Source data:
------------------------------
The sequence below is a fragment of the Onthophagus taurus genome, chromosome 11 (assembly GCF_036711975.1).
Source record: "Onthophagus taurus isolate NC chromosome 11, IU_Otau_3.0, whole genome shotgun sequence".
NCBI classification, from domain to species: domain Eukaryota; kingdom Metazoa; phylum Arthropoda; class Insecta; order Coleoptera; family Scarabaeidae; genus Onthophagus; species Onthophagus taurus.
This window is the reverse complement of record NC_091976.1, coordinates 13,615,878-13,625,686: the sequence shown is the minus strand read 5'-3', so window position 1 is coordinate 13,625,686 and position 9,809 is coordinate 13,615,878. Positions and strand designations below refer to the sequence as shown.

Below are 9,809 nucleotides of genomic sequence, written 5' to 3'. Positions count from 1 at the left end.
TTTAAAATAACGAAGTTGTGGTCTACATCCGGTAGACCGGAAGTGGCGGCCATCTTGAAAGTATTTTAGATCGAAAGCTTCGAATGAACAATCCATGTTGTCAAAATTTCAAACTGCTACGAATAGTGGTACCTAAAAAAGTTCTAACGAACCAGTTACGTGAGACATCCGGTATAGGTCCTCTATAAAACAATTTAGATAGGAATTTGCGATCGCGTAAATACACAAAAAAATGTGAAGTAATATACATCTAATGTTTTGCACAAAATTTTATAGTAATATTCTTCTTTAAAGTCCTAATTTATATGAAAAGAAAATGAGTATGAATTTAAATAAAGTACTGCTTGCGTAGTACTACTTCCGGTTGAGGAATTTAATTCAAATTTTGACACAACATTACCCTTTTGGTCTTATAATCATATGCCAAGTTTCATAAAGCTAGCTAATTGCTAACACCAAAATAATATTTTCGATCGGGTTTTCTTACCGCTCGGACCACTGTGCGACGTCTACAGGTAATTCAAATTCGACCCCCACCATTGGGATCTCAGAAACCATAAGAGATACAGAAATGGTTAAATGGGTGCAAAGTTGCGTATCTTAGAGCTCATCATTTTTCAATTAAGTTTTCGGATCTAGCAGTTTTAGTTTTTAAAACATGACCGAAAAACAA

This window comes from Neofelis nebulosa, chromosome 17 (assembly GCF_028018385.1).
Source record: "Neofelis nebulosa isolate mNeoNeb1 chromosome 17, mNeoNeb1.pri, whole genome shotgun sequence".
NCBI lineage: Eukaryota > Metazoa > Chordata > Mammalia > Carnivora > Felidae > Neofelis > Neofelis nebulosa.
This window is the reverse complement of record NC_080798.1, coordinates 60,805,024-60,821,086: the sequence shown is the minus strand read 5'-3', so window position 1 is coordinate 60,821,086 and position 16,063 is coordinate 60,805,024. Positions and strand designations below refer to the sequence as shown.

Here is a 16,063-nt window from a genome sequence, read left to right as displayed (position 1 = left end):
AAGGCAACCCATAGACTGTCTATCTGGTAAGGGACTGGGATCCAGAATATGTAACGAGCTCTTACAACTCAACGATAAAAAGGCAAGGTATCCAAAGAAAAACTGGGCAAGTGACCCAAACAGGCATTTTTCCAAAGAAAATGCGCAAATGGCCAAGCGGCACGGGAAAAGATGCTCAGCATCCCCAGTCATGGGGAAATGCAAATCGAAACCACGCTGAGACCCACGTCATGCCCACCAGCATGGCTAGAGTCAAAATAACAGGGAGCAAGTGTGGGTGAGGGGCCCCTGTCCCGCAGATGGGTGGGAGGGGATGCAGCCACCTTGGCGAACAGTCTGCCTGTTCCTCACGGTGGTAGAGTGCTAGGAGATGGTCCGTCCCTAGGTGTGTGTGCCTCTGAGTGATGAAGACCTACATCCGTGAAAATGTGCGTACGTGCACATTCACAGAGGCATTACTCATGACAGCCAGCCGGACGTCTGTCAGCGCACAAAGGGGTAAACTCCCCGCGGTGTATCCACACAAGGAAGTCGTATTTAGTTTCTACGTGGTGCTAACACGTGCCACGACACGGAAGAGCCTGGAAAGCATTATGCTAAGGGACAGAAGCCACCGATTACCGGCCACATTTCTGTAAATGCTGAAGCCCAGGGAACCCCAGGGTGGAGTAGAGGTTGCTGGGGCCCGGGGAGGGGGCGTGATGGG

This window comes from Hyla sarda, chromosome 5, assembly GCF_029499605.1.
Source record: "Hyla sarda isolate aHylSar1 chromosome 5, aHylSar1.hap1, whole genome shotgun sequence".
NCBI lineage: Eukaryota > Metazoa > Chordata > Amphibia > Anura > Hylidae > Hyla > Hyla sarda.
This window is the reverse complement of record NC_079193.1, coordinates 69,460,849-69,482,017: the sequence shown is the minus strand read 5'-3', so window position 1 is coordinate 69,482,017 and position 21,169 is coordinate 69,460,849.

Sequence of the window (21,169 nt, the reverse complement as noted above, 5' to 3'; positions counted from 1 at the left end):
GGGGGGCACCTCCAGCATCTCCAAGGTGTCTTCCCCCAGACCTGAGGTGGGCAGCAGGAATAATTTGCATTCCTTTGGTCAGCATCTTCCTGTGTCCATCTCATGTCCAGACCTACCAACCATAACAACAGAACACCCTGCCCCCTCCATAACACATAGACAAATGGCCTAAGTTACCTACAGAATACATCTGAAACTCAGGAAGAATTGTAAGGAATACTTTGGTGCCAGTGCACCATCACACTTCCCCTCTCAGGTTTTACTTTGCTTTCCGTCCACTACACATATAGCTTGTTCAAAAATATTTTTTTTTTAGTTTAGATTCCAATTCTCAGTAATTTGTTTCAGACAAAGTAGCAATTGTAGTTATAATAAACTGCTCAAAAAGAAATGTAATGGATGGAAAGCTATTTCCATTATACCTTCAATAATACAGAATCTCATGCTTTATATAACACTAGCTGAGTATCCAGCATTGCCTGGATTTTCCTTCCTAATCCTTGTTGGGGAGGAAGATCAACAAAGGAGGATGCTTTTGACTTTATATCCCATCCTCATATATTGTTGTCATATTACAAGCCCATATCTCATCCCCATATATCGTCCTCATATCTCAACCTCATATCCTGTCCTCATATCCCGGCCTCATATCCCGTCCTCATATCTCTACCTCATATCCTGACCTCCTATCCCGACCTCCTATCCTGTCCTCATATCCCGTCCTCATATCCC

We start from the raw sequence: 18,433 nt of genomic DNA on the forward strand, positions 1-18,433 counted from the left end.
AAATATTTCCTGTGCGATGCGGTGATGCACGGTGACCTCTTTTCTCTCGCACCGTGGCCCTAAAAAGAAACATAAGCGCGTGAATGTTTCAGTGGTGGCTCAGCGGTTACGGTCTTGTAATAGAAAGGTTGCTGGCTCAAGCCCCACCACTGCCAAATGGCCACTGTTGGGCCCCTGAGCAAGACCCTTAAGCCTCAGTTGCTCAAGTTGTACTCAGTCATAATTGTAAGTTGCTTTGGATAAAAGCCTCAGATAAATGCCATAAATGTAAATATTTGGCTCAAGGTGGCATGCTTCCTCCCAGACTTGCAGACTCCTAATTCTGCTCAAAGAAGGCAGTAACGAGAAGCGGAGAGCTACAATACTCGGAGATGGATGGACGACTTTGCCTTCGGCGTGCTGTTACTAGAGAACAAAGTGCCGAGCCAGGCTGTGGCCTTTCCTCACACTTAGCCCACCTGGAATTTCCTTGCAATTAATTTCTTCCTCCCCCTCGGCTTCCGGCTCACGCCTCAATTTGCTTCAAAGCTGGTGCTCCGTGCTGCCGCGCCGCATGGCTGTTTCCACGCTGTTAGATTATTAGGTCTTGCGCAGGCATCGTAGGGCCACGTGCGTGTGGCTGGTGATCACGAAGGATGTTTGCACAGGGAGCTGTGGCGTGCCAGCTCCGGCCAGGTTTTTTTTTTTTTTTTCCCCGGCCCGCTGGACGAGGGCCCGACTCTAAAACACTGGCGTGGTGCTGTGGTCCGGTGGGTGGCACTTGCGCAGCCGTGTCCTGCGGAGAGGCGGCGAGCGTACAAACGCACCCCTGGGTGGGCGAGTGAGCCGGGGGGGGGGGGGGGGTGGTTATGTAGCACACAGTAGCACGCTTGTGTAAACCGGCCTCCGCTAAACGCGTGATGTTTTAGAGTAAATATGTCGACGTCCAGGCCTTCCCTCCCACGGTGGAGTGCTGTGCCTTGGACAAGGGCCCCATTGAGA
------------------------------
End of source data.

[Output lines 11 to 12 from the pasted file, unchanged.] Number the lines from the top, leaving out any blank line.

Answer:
Here is a 16,063-nt window from a genome sequence, read left to right as displayed (position 1 = left end):
AAGGCAACCCATAGACTGTCTATCTGGTAAGGGACTGGGATCCAGAATATGTAACGAGCTCTTACAACTCAACGATAAAAAGGCAAGGTATCCAAAGAAAAACTGGGCAAGTGACCCAAACAGGCATTTTTCCAAAGAAAATGCGCAAATGGCCAAGCGGCACGGGAAAAGATGCTCAGCATCCCCAGTCATGGGGAAATGCAAATCGAAACCACGCTGAGACCCACGTCATGCCCACCAGCATGGCTAGAGTCAAAATAACAGGGAGCAAGTGTGGGTGAGGGGCCCCTGTCCCGCAGATGGGTGGGAGGGGATGCAGCCACCTTGGCGAACAGTCTGCCTGTTCCTCACGGTGGTAGAGTGCTAGGAGATGGTCCGTCCCTAGGTGTGTGTGCCTCTGAGTGATGAAGACCTACATCCGTGAAAATGTGCGTACGTGCACATTCACAGAGGCATTACTCATGACAGCCAGCCGGACGTCTGTCAGCGCACAAAGGGGTAAACTCCCCGCGGTGTATCCACACAAGGAAGTCGTATTTAGTTTCTACGTGGTGCTAACACGTGCCACGACACGGAAGAGCCTGGAAAGCATTATGCTAAGGGACAGAAGCCACCGATTACCGGCCACATTTCTGTAAATGCTGAAGCCCAGGGAACCCCAGGGTGGAGTAGAGGTTGCTGGGGCCCGGGGAGGGGGCGTGATGGG